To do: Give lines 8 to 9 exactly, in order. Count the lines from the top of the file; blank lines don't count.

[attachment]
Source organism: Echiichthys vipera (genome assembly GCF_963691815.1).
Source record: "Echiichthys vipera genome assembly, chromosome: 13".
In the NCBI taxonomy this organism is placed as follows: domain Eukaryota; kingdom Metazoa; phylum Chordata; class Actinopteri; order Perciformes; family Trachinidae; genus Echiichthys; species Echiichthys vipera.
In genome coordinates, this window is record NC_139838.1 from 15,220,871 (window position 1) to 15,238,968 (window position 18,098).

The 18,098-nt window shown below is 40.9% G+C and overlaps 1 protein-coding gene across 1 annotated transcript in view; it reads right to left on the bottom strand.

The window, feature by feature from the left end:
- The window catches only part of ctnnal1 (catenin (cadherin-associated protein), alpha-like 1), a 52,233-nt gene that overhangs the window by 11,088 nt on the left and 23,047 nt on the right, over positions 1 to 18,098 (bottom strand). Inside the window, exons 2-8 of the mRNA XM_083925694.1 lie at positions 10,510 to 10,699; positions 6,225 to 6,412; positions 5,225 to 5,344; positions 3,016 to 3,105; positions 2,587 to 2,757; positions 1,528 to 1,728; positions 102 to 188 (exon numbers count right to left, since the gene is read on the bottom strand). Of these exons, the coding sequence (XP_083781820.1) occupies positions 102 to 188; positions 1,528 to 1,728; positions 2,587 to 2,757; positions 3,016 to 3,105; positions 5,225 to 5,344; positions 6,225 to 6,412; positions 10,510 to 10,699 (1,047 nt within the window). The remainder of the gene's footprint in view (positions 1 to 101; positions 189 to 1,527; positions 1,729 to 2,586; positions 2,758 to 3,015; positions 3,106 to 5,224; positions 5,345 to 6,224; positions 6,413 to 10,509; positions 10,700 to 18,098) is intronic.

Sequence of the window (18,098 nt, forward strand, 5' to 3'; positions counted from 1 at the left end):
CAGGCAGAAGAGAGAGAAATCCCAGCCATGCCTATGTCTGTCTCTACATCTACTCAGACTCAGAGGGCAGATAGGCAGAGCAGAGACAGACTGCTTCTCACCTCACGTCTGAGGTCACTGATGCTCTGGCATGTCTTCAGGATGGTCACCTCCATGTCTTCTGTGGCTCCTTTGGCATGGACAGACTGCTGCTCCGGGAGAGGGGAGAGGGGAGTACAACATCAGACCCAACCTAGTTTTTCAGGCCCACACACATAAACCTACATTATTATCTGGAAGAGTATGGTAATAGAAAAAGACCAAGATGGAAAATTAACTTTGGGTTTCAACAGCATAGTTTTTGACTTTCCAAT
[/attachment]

Sequence of the window (18,098 nt, forward strand, 5' to 3'; positions counted from 1 at the left end):
CAGGCAGAAGAGAGAGAAATCCCAGCCATGCCTATGTCTGTCTCTACATCTACTCAGACTCAGAGGGCAGATAGGCAGAGCAGAGACAGACTGCTTCTCACCTCACGTCTGAGGTCACTGATGCTCTGGCATGTCTTCAGGATGGTCACCTCCATGTCTTCTGTGGCTCCTTTGGCATGGACAGACTGCTGCTCCGGGAGAGGGGAGAGGGGAGTACAACATCAGACCCAACCTAGTTTTTCAGGCCCACACACATAAACCTACATTATTATCTGGAAGAGTATGGTAATAGAAAAAGACCAAGATGGAAAATTAACTTTGGGTTTCAACAGCATAGTTTTTGACTTTCCAAT